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Perspective: Laurence Raw on The Movie

Excerpt from “T.E. Lawrence, the Turks, and the Arab Revolt in the Cinema: Anglo-American and Turkish Representations,” Laurence Raw, Literature/Film Quarterly, October 1, 2005

“The Arab Revolt against Ottoman occupation began on 5 June 1916, as the ruler of the Holy Cities, Hussein, proclaimed himself “King of the Arab Countries,” a title he later modified into “King of the Hejaz,” following protests from the British and French. The Ottoman army in Arabia was stationed in the Yemen, and along the new Hejaz Railroad in Syria connecting Medina with Damascus. Hussein organized the Bedouin chiefs under his control into a guerilla army commanded by his son Feisal with the help of several British officers including T.E. Lawrence. The immediate effect of this revolt was to cut the Hejaz Railroad and overrun the Ottoman garrisons at Mecca, Cidda, and Damascus. All other towns in the Hejaz were soon under rebel control with the exception of the Media, which remained under siege, and the Yemen was entirely cut off.

The Arab Revolt paved the way for the Syrian campaign, where a combined British and Arab force began an offensive that would result in the Ottomans quitting the country within a year, and surrendering to the Allies on 13 November 1918. The Allied forces invaded the Ottoman Empire with the firm conviction that since the Ottoman Turks The Ottoman Turks were the subdivision of the Ottoman Muslim Millet that dominated the ruling class of the Ottoman Empire. The ruling class is covered under Ottoman Dynasty.
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had arbitrarily slaughtered millions of their subjects, they had forfeited the right to rule themselves. Admiral Calthorpe, the Allied High Commissioner, remarked in a 1919 letter, “it has been our consistent attitude to show no kind of favour whatsoever to any Turk” and “all interchange of hospitality and comity has been rigorously forbidden” (qtd. in Shaw and Shaw 329). By contrast the British supported the Arab claims for full national rights and self-government: at the Paris Peace Conference.

This article focuses on two cinematic representations of these events from the Anglo-American and the Turkish points of view, in David Lean’s biopic “Lawrence of Arabia” (1962) and Lutfi O. Akad’s “Ingiliz Kemal Lavrens’e Karsi” (“Ingiliz Kemal Against Lawrence” [1952]). The orientalism of Lean’s film has been extensively analyzed by Steven C. Caton (1999) and Martin Stollery (2000), focusing in particular on how the director’s representation of Arab culture seeks to challenge familiar stereotypes of the “sophisticated” West compared with the “uncivilized” East. Caton in particular argues that the film is critical of the colonialist project within the constraints of the historical (post-Suez) and cultural contexts from which it emerged (Caton 199). However, there has been scant critical attention paid to the portrayal of the Ottomans in the film, who are represented as inefficient, ruthless, or perverted. There are two explanations for this — first, that Michael Wilson’s treatment and Robert Bolt’s eventual screenplay largely follow Lawrence’s account of the Arab Revolt in Seven Pillars of Wisdom Seven Pillars of Wisdom: A Triumph is the autobiographical account of the experiences of T. E. Lawrence ("Lawrence of Arabia") while serving as a liaison officer with rebel forces during the Arab Revolt against the Ottoman Turks of 1916 to 1918.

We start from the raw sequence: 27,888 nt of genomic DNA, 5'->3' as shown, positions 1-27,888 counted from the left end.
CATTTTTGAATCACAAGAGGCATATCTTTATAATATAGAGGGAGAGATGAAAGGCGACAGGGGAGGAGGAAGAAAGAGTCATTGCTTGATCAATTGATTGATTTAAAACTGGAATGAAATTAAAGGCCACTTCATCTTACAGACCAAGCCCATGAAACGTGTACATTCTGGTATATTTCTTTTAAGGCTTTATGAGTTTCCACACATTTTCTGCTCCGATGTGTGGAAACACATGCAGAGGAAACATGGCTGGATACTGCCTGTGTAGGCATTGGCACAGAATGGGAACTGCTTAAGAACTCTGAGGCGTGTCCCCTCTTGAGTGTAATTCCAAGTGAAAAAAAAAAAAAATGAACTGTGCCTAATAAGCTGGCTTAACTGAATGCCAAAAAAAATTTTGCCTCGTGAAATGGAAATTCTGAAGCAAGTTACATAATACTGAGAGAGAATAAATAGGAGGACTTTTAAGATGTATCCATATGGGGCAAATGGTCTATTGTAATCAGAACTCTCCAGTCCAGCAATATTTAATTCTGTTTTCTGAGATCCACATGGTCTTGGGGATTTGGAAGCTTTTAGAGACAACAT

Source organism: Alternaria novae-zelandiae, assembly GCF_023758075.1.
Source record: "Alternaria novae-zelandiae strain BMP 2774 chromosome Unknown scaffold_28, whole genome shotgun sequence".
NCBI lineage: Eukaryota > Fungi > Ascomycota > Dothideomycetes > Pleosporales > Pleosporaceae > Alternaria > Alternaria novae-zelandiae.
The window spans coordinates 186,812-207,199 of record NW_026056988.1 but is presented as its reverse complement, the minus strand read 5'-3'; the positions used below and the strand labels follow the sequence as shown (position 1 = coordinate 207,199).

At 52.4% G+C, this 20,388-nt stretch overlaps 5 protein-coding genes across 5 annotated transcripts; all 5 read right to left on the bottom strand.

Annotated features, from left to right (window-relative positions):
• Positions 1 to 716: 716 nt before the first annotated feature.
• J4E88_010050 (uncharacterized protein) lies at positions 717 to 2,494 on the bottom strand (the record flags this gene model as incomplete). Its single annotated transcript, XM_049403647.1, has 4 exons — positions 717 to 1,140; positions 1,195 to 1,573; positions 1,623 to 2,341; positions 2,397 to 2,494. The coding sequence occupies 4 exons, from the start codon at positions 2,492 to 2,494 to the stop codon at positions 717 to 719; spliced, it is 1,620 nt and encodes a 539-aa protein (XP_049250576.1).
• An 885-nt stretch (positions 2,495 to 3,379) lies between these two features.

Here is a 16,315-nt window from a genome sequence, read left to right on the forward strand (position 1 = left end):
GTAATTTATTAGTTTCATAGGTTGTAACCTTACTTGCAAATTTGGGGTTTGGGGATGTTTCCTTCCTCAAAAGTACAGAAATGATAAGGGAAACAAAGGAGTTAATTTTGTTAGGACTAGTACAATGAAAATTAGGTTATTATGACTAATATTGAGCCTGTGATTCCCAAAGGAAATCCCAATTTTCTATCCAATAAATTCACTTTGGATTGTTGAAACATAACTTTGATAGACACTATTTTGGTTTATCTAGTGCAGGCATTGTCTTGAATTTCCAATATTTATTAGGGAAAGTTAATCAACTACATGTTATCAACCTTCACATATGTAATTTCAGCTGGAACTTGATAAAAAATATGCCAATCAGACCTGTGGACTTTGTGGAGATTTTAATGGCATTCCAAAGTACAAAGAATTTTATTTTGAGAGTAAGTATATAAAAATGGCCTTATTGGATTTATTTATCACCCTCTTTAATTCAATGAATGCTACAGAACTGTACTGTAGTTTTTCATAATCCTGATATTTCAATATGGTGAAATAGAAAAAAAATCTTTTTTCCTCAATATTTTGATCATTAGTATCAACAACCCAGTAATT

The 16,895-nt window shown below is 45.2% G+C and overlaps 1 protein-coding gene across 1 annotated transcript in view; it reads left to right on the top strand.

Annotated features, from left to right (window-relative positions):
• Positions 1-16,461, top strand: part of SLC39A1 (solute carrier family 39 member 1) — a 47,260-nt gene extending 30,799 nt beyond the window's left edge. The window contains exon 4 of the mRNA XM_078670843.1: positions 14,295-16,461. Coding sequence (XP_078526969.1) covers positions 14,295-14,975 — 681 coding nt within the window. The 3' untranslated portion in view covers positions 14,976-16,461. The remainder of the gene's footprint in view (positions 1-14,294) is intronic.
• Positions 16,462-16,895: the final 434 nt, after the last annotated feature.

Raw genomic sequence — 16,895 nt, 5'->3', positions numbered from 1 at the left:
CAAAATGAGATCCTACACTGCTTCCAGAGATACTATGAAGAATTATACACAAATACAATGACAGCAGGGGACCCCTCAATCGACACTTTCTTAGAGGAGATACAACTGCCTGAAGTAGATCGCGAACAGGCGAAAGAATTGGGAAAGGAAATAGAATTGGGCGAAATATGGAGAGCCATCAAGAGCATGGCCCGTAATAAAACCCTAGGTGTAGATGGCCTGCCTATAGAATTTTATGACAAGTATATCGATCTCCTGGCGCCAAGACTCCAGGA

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, wherein the Arabs are shown to be fighting for liberation from the colonialist yoke of Ottoman rule (Wilson 30). In their efforts to challenge orientalist representations of the Arabs, the screenwriters — like Lawrence himself — orientalized the Ottomans. Lawrence of Arabia stresses the contrast between the two races by drawing upon a tradition of homosexual orientalism, applied specifically to the Ottomans (and the Turks) that dates back to the work of nineteenth-century travelers such as Sir Richard Burton, and that persists in more recent films such as “Midnight Express” (1979). Lean was not particularly anti-Ottoman; rather he chose to demonize them as a means of explaining the behavior of his Arabic and British central characters. …”

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